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Energy

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Energy – the ability to do work or produce heat Energy exists in two different forms – kinetic energy & potential energy

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Potential Energy Potential energy – energy due to composition or position of an object Potential energy is stored energy that results from the attractions or repulsions of other objects

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Kinetic Energy Kinetic energy – the energy of motion Kinetic energy depends on as objects mass & its velocity Atoms has mass & they are in motion; therefore they will have kinetic energy

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Energy A roller coaster at the top of a hill has a great amount of potential energy. As the rollercoaster begins to speed down the hill, the potential energy is turned into kinetic energy

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Energy The SI unit for energy is the joule (J) 1 J = 1 Kgm 2 / s 2 Another unit of energy that you may be more familiar with is the calorie calorie – amount of energy required to raise 1 g of water 1°C 1 cal = 4.18 J

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Energy The calories that you eat are actually kilocalories or Calories (with a big C) 1000 calories = 1 Kilocalorie = 1 Calorie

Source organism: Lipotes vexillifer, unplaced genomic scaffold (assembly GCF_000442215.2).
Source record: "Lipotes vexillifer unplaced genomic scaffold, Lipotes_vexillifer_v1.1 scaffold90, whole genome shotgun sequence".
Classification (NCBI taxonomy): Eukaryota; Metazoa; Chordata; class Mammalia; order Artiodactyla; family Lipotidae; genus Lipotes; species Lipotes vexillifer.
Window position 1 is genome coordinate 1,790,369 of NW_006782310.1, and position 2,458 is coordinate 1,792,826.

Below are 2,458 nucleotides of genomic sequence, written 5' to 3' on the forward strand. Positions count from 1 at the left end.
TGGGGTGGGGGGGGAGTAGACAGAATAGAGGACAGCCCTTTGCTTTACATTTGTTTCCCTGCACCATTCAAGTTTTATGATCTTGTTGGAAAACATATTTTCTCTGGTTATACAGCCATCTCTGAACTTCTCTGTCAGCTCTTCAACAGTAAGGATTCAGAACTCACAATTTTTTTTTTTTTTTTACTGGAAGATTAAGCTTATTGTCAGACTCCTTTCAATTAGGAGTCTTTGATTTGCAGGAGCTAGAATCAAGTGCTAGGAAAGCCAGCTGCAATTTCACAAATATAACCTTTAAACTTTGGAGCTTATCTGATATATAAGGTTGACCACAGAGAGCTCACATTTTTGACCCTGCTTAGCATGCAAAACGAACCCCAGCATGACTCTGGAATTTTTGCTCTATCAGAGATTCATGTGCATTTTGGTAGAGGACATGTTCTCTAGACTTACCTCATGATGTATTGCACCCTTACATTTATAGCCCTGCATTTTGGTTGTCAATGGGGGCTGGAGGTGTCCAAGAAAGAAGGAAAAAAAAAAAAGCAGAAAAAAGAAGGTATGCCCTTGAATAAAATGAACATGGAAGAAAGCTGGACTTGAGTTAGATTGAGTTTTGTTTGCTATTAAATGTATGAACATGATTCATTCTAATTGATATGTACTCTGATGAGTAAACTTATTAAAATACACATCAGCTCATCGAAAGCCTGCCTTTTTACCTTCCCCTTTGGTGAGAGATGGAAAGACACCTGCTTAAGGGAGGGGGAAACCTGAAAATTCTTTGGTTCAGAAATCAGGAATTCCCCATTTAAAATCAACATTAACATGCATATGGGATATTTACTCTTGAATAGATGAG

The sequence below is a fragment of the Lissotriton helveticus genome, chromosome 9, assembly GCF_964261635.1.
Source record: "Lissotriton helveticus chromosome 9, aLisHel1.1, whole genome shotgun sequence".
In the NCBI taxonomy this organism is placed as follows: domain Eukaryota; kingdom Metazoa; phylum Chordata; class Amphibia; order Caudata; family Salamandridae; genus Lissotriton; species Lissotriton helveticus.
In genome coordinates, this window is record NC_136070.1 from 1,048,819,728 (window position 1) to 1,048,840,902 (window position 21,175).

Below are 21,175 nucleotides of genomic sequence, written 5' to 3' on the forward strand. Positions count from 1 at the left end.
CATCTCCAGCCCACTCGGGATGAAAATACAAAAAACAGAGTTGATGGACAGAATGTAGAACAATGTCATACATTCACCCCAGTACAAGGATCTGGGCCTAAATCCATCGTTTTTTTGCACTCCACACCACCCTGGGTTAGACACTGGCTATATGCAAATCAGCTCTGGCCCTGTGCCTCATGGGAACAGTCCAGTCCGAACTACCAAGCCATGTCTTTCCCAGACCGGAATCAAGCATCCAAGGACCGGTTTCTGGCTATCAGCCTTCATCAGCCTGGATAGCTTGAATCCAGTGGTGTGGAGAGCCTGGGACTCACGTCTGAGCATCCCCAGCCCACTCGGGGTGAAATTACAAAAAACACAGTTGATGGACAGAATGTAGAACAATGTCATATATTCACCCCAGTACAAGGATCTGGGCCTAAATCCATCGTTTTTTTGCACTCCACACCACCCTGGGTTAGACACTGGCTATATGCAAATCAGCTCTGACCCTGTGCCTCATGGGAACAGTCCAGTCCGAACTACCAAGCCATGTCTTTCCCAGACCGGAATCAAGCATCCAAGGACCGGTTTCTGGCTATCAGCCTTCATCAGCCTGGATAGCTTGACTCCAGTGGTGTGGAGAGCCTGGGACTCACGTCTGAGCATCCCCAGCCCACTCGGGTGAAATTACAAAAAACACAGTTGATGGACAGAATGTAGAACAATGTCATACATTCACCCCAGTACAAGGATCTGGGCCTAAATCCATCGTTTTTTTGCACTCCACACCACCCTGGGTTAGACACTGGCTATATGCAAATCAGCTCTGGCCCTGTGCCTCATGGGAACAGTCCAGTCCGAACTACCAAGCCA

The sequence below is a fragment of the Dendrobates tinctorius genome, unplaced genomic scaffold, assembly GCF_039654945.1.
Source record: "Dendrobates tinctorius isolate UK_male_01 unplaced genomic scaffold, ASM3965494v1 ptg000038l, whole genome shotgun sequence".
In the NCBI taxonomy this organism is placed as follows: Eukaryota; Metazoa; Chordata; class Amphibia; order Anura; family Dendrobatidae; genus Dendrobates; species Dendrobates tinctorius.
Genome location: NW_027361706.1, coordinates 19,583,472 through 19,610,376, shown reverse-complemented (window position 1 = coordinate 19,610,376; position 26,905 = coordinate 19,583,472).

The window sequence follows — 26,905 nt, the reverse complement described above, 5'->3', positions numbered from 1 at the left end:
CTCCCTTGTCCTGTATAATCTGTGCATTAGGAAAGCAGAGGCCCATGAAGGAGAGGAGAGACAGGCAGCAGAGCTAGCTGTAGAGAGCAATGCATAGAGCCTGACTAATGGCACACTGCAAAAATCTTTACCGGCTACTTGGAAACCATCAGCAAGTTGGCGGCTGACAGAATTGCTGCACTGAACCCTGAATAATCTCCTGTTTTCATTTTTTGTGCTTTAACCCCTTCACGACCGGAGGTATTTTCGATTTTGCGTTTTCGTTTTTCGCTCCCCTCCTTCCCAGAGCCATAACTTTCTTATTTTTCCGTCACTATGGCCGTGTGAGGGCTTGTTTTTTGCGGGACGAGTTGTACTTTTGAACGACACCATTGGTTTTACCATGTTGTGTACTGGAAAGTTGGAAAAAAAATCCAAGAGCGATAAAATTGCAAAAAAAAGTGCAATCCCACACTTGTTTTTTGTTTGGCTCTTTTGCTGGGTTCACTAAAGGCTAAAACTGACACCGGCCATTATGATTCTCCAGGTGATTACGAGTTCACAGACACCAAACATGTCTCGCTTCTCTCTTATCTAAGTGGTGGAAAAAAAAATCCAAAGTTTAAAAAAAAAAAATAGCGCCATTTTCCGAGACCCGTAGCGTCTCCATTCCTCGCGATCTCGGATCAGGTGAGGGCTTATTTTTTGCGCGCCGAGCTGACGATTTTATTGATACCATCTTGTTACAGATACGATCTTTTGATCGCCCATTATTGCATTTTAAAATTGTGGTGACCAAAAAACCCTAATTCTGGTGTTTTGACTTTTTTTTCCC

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Energy Conversions Convert 15,500 joules into Calories J x 1 cal x 1 Cal = 4.18 J 1000 cal 3.71 Cal

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Formulas – Kinetic Energy Kinetic energy KE = ½ mv 2 KE = kinetic energy (joules) m = mass (must be in Kg) V = velocity (must be in m/s)

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Formulas – Potential Energy Potential Energy PE = mgh PE = Potential Energy (J) m = mass (Kg) g = gravitational constant = 9.8 m/s 2 h = height (m)

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Formulas - Work Work (w) – the energy used to move an object against a force Force (f) – a push or pull on an object W = mgd = fd = PE Work and potential energy can be looked at in the same light

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Work It is important to understand that if there is no movement, there is no work done If I push and push on the demonstration table with all of my might. I may get hot and sweaty and feel like I have done a TON of work, but in reality I have done NO work because the table has not moved

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Examples A bowler lifts a 5.4 kg bowling ball 1.6m and then drops it to the ground. How much work was required to raise the ball? W = mgd W = (5.4 kg)(9.8 m/s 2 )(1.6m) 85 Kgm 2 /s 2 = 85 J

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Examples How much potential energy does that ball have at this height? 85 J

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Examples If the bass is dropped and we assume that all of the potential energy is turned into kinetic energy, at what velocity will the bowling ball hit the ground? KE = PE = 85J m = 5.4 Kg V = ?

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Examples KE = ½ mv 2 85 J = ½ (5.4 Kg) v 2 v 2 = 31.5 v = 5.6 m/s

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More examples What is the kinetic energy of 1 atom of Ar moving at 650 m/s? KE = ½ mv 2 1atom Ar x 1mol Ar x g Ar x 1 Kg Ar = 6.02 x atoms 1 mol Ar 1 x 10 3 g Ar 6.64 x kg Ar